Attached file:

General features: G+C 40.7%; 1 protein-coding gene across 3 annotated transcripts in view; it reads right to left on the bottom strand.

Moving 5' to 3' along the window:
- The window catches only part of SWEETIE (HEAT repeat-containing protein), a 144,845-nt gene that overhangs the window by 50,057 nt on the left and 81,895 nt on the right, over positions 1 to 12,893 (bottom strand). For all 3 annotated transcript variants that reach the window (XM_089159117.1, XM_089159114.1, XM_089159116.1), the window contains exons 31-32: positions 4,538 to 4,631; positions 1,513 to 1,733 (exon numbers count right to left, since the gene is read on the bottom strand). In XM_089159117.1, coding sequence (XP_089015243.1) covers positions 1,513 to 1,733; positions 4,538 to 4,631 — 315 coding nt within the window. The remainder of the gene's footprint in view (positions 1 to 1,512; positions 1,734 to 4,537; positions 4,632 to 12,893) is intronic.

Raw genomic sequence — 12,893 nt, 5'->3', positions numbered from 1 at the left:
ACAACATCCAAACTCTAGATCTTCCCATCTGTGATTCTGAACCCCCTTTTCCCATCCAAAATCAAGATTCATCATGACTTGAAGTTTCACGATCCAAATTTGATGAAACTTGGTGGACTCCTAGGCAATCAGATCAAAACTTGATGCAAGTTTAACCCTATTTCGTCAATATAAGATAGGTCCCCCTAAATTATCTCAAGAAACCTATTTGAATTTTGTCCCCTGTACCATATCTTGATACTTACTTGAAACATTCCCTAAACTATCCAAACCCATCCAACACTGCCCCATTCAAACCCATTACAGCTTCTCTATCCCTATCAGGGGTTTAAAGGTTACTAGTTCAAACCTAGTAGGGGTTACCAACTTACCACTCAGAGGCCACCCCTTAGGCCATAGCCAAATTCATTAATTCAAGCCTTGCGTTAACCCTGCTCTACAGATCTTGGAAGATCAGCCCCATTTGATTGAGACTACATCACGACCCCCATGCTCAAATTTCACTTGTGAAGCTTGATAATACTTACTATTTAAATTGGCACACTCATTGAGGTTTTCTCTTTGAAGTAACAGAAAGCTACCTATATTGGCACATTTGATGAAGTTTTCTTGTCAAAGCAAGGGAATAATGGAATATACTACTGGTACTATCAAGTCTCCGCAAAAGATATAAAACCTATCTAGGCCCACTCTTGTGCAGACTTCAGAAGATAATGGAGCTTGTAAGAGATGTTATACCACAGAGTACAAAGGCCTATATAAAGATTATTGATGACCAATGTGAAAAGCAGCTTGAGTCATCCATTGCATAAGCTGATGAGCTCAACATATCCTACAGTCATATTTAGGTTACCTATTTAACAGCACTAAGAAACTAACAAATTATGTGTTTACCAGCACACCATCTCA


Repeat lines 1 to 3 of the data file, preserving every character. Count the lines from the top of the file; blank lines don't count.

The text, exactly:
General features: G+C 40.7%; 1 protein-coding gene across 3 annotated transcripts in view; it reads right to left on the bottom strand.

Moving 5' to 3' along the window:
- The window catches only part of SWEETIE (HEAT repeat-containing protein), a 144,845-nt gene that overhangs the window by 50,057 nt on the left and 81,895 nt on the right, over positions 1 to 12,893 (bottom strand). For all 3 annotated transcript variants that reach the window (XM_089159117.1, XM_089159114.1, XM_089159116.1), the window contains exons 31-32: positions 4,538 to 4,631; positions 1,513 to 1,733 (exon numbers count right to left, since the gene is read on the bottom strand). In XM_089159117.1, coding sequence (XP_089015243.1) covers positions 1,513 to 1,733; positions 4,538 to 4,631 — 315 coding nt within the window. The remainder of the gene's footprint in view (positions 1 to 1,512; positions 1,734 to 4,537; positions 4,632 to 12,893) is intronic.